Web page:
So when atheists applied to have the slogan “There’s probably no God. Now stop worrying and enjoy your life” put on buses, the Christian right responded by insisting that this was false advertising because it asserts a claim that cannot be substantiated. You’ll note that the atheists chose to use the qualifier “probably”. The Advertising standards authority thankfully agreed that with the probably in there the atheist ad is just fine. So how do the Christian right respond? Why, with adverts of their own. How do these ads stand up to the yardstick they insisted be applied to the atheist ads? They don’t. You’ll see no “probably” in the Christian ad. They make no bones about making a direct statement that is physically impossible to back up. If you believe that there is no evidence to say that there is “probably no God”, you can’t possibly also believe there is evidence that there is “definitely a God”, yet that’s exactly what the Christian ads say:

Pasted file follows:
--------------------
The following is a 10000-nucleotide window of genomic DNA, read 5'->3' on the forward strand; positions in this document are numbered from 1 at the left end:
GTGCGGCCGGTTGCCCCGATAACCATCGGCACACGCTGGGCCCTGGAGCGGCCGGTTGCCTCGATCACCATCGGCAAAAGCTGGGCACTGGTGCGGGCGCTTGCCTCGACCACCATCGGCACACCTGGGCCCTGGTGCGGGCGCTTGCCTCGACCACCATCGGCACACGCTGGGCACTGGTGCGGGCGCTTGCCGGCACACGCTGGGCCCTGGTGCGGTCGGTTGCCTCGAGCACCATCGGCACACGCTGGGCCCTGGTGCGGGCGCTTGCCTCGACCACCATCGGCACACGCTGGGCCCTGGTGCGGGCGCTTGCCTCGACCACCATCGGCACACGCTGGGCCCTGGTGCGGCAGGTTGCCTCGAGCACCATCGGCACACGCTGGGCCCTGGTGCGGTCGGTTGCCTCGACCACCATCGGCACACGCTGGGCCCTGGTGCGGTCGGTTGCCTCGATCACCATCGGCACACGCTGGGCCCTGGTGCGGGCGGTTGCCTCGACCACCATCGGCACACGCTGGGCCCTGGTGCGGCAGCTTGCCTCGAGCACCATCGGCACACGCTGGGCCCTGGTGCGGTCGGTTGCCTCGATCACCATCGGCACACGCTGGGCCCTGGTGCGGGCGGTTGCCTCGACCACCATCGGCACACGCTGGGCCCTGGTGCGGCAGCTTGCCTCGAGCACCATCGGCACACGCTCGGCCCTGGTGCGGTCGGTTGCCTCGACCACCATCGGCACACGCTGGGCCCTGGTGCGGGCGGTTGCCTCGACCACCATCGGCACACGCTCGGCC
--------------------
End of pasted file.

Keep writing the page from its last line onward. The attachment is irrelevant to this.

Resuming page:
There definitely is a God. So join the Christian Party and enjoy your life.

Now, it’s important to stress that the organisation which filed the complaint against the atheist bus slogan is not the same organisation that is paying to have the above ad put on buses. It was Christian Voice which objected to the atheist add, and it’s the Christian Party which is paying for the above ad. Now, the question has to be, will Christian Voice lodge a complaint against the Christian Party ad? Or are they happy with a double-standard if it’s a pro-Christian double-standard?

Mind you, I have a feeling this could turn into a fantastic own goal! With this ad out there, there is no no way an appeal can be lodged against an atheist ad that omits the word “probably”. If I were running the Atheist Bus campaign, I know what I’d be doing next 🙂